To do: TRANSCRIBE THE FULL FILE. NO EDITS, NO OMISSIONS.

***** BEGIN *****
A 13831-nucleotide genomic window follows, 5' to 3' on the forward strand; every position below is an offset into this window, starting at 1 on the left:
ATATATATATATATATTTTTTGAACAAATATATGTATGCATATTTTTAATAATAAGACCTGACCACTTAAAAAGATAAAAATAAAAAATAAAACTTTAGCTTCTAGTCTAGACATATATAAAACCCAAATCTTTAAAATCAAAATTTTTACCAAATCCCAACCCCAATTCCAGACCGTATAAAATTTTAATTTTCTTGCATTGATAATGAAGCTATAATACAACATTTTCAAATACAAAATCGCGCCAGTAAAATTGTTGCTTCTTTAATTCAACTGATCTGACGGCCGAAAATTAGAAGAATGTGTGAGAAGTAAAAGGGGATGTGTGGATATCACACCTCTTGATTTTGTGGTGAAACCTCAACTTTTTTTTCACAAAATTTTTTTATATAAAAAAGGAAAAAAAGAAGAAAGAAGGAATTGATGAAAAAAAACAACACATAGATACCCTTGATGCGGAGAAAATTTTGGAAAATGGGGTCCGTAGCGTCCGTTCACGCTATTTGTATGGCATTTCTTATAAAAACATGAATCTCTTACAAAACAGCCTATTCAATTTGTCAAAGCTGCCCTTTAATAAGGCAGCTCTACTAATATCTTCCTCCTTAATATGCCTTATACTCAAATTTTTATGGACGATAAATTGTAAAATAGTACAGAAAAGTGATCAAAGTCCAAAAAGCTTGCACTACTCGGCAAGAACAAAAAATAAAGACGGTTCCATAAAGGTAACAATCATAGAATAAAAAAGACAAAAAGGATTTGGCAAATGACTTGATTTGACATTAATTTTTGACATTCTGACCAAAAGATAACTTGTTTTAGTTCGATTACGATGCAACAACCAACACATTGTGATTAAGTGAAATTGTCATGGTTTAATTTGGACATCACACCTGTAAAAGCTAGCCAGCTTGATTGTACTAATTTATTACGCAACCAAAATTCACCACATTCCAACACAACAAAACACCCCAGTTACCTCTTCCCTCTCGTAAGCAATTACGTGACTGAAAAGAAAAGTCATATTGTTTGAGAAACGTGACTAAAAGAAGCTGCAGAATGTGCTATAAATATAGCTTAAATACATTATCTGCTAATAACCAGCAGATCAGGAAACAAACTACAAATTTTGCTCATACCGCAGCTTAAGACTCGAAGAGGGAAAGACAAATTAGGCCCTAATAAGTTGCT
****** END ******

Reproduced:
A 13831-nucleotide genomic window follows, 5' to 3' on the forward strand; every position below is an offset into this window, starting at 1 on the left:
ATATATATATATATATTTTTTGAACAAATATATGTATGCATATTTTTAATAATAAGACCTGACCACTTAAAAAGATAAAAATAAAAAATAAAACTTTAGCTTCTAGTCTAGACATATATAAAACCCAAATCTTTAAAATCAAAATTTTTACCAAATCCCAACCCCAATTCCAGACCGTATAAAATTTTAATTTTCTTGCATTGATAATGAAGCTATAATACAACATTTTCAAATACAAAATCGCGCCAGTAAAATTGTTGCTTCTTTAATTCAACTGATCTGACGGCCGAAAATTAGAAGAATGTGTGAGAAGTAAAAGGGGATGTGTGGATATCACACCTCTTGATTTTGTGGTGAAACCTCAACTTTTTTTTCACAAAATTTTTTTATATAAAAAAGGAAAAAAAGAAGAAAGAAGGAATTGATGAAAAAAAACAACACATAGATACCCTTGATGCGGAGAAAATTTTGGAAAATGGGGTCCGTAGCGTCCGTTCACGCTATTTGTATGGCATTTCTTATAAAAACATGAATCTCTTACAAAACAGCCTATTCAATTTGTCAAAGCTGCCCTTTAATAAGGCAGCTCTACTAATATCTTCCTCCTTAATATGCCTTATACTCAAATTTTTATGGACGATAAATTGTAAAATAGTACAGAAAAGTGATCAAAGTCCAAAAAGCTTGCACTACTCGGCAAGAACAAAAAATAAAGACGGTTCCATAAAGGTAACAATCATAGAATAAAAAAGACAAAAAGGATTTGGCAAATGACTTGATTTGACATTAATTTTTGACATTCTGACCAAAAGATAACTTGTTTTAGTTCGATTACGATGCAACAACCAACACATTGTGATTAAGTGAAATTGTCATGGTTTAATTTGGACATCACACCTGTAAAAGCTAGCCAGCTTGATTGTACTAATTTATTACGCAACCAAAATTCACCACATTCCAACACAACAAAACACCCCAGTTACCTCTTCCCTCTCGTAAGCAATTACGTGACTGAAAAGAAAAGTCATATTGTTTGAGAAACGTGACTAAAAGAAGCTGCAGAATGTGCTATAAATATAGCTTAAATACATTATCTGCTAATAACCAGCAGATCAGGAAACAAACTACAAATTTTGCTCATACCGCAGCTTAAGACTCGAAGAGGGAAAGACAAATTAGGCCCTAATAAGTTGCT